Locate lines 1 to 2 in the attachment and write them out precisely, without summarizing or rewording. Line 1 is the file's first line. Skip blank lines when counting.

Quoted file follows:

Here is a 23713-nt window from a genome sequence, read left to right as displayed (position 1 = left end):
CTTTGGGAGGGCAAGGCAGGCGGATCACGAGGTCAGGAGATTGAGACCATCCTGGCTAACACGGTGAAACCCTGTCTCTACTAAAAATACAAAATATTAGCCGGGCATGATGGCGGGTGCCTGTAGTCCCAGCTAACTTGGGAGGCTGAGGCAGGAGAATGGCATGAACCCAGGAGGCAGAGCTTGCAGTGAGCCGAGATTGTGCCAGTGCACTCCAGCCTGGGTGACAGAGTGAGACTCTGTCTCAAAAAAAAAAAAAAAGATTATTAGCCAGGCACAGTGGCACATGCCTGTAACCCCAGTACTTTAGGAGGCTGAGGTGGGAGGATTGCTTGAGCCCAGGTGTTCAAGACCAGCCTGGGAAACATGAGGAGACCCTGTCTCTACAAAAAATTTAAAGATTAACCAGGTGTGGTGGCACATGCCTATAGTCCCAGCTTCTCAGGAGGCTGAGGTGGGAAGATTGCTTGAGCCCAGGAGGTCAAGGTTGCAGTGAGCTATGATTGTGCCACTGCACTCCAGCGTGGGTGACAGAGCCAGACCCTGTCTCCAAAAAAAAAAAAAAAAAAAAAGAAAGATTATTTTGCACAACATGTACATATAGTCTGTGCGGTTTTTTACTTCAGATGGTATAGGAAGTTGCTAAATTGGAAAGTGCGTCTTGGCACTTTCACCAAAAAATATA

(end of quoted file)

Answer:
Here is a 23713-nt window from a genome sequence, read left to right as displayed (position 1 = left end):
CTTTGGGAGGGCAAGGCAGGCGGATCACGAGGTCAGGAGATTGAGACCATCCTGGCTAACACGGTGAAACCCTGTCTCTACTAAAAATACAAAATATTAGCCGGGCATGATGGCGGGTGCCTGTAGTCCCAGCTAACTTGGGAGGCTGAGGCAGGAGAATGGCATGAACCCAGGAGGCAGAGCTTGCAGTGAGCCGAGATTGTGCCAGTGCACTCCAGCCTGGGTGACAGAGTGAGACTCTGTCTCAAAAAAAAAAAAAAAGATTATTAGCCAGGCACAGTGGCACATGCCTGTAACCCCAGTACTTTAGGAGGCTGAGGTGGGAGGATTGCTTGAGCCCAGGTGTTCAAGACCAGCCTGGGAAACATGAGGAGACCCTGTCTCTACAAAAAATTTAAAGATTAACCAGGTGTGGTGGCACATGCCTATAGTCCCAGCTTCTCAGGAGGCTGAGGTGGGAAGATTGCTTGAGCCCAGGAGGTCAAGGTTGCAGTGAGCTATGATTGTGCCACTGCACTCCAGCGTGGGTGACAGAGCCAGACCCTGTCTCCAAAAAAAAAAAAAAAAAAAAAGAAAGATTATTTTGCACAACATGTACATATAGTCTGTGCGGTTTTTTACTTCAGATGGTATAGGAAGTTGCTAAATTGGAAAGTGCGTCTTGGCACTTTCACCAAAAAATATA